Is this chick gonna make it? What should I do now?

Discussion in 'Incubating & Hatching Eggs' started by newbiejones, Jan 15, 2015.

  1. newbiejones

    newbiejones Out Of The Brooder

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    Jan 9, 2015
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    Last edited: Jan 15, 2015
  2. newbiejones

    newbiejones Out Of The Brooder

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    Jan 9, 2015
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    I'm not quite sure what to do. She's a little early with the cord attached and some blood that looks like it's coming from the air cell. I had to help her out. Should humidity be lower to help dry the blood? Idk what to do at this point but let her rest and check in the morning. Fingers crossed she makes it to join her brother and sisters.
     
  3. newbiejones

    newbiejones Out Of The Brooder

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    Jan 9, 2015
    North Texas
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  4. newbiejones

    newbiejones Out Of The Brooder

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    Jan 9, 2015
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    Looks like she was upside down.
     
  5. Manningjw

    Manningjw Chillin' With My Peeps Premium Member

    Give it time. Sometimes chicks kick out faster than they should and part of the shell remains attached to them. Some are even out before their abdomen is fully closed. Often they make it just fine with only a little bit of extra attention for the first day or so. Leave her in the incubator with the high humidity until the blood vessels fully dry up and close. The shell should fall off on its own.
     
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  6. scflock

    scflock Overrun With Chickens

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    How did this little guy turn out? I have had this happen twice. Rookie mistake, I broke the cord myself the first time and the chick died. The second time, I left it in the incubator until it fell off on its own, and she lived. She was weak, a runt, and splayed legs. I was able to strap her up and get her walking correctly within 3 days, but she is still a little smaller than the rest
     
  7. Turkeytrot

    Turkeytrot New Egg

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    Jan 15, 2015
    I am curious about the splaying legs. I have a turkey that was born last night and it cant hold its head up or stand up. It just kinda flops around and lays on its back. Any suggestions on what I should do.
    Thanks
     
  8. purplesquirrel

    purplesquirrel Chillin' With My Peeps

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    It looks to me as though you tried to help too early and you nicked a vein.
    This caused it to bleed a little and making him/her weak, thus causing her to hatch early through being stimulated, or because you pulled some shell away and she fell out. Then they lie, still asleep (because they weren't ready to leave).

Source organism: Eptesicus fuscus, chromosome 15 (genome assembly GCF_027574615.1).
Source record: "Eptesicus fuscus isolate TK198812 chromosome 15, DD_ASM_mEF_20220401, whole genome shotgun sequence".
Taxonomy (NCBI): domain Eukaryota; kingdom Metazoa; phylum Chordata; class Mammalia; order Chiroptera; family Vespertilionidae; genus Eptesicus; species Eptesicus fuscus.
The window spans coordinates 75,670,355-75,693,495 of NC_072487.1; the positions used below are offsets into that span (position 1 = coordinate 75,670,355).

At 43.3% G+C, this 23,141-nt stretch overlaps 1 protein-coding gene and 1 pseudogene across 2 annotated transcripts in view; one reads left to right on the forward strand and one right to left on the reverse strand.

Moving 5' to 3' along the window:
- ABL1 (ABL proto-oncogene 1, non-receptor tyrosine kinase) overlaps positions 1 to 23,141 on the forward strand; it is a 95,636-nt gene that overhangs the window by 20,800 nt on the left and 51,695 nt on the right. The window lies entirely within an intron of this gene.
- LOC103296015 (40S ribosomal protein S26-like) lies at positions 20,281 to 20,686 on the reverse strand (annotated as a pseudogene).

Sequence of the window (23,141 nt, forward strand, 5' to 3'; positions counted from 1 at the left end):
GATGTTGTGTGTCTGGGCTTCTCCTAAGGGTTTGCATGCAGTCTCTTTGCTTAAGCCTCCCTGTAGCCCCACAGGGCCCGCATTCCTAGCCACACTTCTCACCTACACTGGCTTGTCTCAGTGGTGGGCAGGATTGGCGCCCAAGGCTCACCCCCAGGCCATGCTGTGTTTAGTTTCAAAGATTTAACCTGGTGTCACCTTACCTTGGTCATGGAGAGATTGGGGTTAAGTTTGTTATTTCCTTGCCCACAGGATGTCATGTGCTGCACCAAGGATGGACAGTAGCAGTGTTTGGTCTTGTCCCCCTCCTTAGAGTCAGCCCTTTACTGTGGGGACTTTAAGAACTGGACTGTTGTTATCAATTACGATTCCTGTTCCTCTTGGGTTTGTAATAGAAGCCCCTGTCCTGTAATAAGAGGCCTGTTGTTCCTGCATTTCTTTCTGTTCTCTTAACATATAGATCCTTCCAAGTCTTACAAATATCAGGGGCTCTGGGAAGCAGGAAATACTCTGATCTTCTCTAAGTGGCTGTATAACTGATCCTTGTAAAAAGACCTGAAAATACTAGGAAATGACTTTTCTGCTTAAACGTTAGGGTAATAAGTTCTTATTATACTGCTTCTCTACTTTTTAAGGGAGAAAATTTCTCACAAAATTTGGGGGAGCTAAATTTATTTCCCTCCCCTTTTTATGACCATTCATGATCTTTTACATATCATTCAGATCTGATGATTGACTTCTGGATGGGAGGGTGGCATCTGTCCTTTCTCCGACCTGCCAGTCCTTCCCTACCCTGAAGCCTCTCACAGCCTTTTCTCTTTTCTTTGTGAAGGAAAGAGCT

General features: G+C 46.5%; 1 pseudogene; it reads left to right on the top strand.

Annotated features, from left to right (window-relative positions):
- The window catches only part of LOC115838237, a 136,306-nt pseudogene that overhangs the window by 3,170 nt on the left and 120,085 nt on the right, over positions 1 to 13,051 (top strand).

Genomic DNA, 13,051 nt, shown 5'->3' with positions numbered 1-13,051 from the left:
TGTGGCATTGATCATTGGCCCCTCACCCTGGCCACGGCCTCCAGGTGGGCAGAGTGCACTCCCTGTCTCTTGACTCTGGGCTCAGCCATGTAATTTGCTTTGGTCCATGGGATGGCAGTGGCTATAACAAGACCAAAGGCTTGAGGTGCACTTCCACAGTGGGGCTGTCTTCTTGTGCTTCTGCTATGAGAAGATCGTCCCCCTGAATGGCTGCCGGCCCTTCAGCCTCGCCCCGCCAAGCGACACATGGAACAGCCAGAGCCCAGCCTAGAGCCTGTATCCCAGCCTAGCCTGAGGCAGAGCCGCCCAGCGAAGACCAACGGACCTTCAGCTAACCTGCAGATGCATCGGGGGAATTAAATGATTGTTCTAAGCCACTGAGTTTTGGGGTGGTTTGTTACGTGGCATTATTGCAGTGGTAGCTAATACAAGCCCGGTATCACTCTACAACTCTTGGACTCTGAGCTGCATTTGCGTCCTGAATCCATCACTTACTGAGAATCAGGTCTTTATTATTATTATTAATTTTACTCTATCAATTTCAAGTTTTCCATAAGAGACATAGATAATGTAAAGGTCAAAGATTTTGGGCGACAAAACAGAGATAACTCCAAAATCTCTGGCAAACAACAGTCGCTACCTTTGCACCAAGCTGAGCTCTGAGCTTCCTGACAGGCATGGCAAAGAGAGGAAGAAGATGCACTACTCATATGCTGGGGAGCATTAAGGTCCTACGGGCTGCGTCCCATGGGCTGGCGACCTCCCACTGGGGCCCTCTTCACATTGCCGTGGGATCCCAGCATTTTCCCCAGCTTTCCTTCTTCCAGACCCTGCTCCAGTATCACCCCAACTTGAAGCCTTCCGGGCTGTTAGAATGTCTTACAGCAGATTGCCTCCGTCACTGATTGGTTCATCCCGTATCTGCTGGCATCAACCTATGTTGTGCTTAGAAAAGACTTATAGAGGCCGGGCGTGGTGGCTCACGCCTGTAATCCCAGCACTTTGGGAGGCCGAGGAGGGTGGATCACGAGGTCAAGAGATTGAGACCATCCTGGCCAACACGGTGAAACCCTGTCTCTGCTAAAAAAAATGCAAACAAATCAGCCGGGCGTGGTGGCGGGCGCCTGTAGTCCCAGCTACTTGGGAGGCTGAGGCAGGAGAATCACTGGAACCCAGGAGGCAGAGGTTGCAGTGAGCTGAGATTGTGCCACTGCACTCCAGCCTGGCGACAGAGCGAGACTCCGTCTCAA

I'm not saying this is exactly what has happened, but I have made this mistake before, and I have lost one this way, but I have also saved many 'breach' chicks going the wrong way, or being last to hatch, have become tired or the membrane too leathery to get out, who would have suffocated if I hadn't intervened, even I had done it a little early..

    SO depending on how early she came out, or how much blood she lost, or whether her yolk was completely absorbed and her intestines had been drawn into her tummy, depends on whether she lives or dies. Lots of warmth and rest, with the company of her other little friends to keep her reassured with their chirps, and eventually when she fluffs up, try to feed her cooked egg yolk and make sure you teach her quickly to DRINK as she will be dehydrated from losing blood.

    Hope she's alright.x
     
  9. purplesquirrel

    purplesquirrel Chillin' With My Peeps

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    Put the cooked mashed egg yolk in a clean jar lid, maybe with a tiny bit of warm ish water for added fluid.
    If she survives she will be wobbly for a bit and appear as the 'runt' and sleep more than everyone else for about a week, then after 2 weeks you won't even recognise her :)
     
  10. scflock

    scflock Overrun With Chickens

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    I don't know about turkeys, but what has worked for my chicks has been strapping the lower haves of their legs together. I read about it online, and it has worked miracles twice. Get a roll of that sports wrap that is self adhesive. Cut a thin strip about 4 inches long. Wrap one end around the leg, just above the toes, then go behind the legs to the other leg. Wrap the other leg, leaving enough slack for the chick to spread their legs a little more than shoulder width apart. Wrap them securely, but not tightly. You don't want to cut off the circulation, but you don't want it to slip over their toes, either. The chick will pick at the strap, and so may other chicks. Both times I have done it, I have noticed immediate improvement. The chicks are quickly able to stand on their own, and seem to enjoy being able to. I read that it is normal for this treatment to take a week or two to work, but both chicks I have done were two days old. Both of them were walking perfectly, without the strap, after three days of wearing it
     

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